“Even before COVID-19, the rise of automation and digitization was transforming global job markets, resulting in the very urgent need for large-scale upskilling and reskilling. Now, this need has become even more important. And – as we highlight in our new insight report with the Forum – upskilling is key to stimulating the economic recovery from COVID-19 and creating more inclusive and sustainable economies. To make this happen, greater public-private collaboration will be key. We’re delighted to be part of the Reskilling Revolution platform, which will help foster greater action, collaboration, accountability and progress on this important topic,” said Bob Moritz, Global Chairman, PwC.

One year of impact through the Reskilling Revolution

The research on upskilling supports the work of the Reskilling Revolution platform. Launched at the World Economic Forum Annual Meeting in Davos-Klosters in January 2020, the Reskilling Revolution set out to provide better education, skills and work to one billion people by 2030. In its first year, despite the pandemic and economic downturn, the platform’s initiatives are estimated to have benefitted more than 50 million people globally through rapid reskilling, upskilling and redeployment.

“Millions of jobs have been lost through the pandemic, while accelerating automation and digitization mean that many are unlikely to return. We need new investments in the jobs of tomorrow, the skills people need for moving into these new roles and education systems that prepare young people for the new economy and society. Initiatives like the Reskilling Revolution hold the key to converting ideas into action and creating the necessary coordination between the public and the private sectors. There is no time to waste,” said Saadia Zahidi, Managing Director, World Economic Forum.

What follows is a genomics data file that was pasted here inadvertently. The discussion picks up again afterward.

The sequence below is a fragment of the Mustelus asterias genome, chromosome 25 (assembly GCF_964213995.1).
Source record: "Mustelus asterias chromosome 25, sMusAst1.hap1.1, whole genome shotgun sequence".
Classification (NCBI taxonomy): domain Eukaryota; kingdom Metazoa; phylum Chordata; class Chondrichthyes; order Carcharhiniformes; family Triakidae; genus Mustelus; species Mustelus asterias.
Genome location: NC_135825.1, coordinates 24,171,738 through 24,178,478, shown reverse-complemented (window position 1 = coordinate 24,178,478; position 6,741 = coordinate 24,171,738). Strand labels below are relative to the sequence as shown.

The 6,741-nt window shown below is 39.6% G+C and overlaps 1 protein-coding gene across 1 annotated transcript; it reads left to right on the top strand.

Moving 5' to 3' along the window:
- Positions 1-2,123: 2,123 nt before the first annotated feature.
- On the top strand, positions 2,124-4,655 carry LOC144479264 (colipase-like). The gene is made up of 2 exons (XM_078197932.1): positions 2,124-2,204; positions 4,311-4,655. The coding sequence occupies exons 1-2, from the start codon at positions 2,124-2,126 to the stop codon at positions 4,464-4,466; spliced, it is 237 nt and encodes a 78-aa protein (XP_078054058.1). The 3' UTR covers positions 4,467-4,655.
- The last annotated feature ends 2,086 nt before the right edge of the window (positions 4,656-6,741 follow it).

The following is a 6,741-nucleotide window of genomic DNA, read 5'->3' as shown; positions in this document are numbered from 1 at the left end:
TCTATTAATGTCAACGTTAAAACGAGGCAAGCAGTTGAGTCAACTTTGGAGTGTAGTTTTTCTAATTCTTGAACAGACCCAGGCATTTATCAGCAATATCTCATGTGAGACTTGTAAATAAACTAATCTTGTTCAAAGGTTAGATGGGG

After focusing in 2020 on setting up systems for rapid reskilling and upskilling – particularly vital in the midst of the pandemic – the initiative will continue to scale up its skilling work in its second year, while expanding its work in education, job creating investments and work standards.

“Investment in job creation, particularly climate-friendly jobs, is key to ensuring a Reskilling Revolution, and concerted action by governments and by business is needed urgently,” said Sharan Burrow, General-Secretary, International Trade Union Confederation (ITUC).

Developing a common language for skills

The absence of a shared language for skills poses a significant obstacle for the reskilling and upskilling agenda. An additional report by the World Economic Forum, also launched today, provides a common taxonomy for skills to help employers, government and learning providers more efficiently match talent to jobs and learning opportunities.

The Global Skills Taxonomy: A Common Language to Unlock the Reskilling Revolution includes specific definitions and categorizations of skills, creating a common taxonomy for the labour market to adopt, from online training providers and universities to hiring managers in companies and education ministries. It consists of an interactive taxonomy with definitions as well as recommendations for adoption to inform hiring, reskilling and redeployment practices in the workplaces of the future.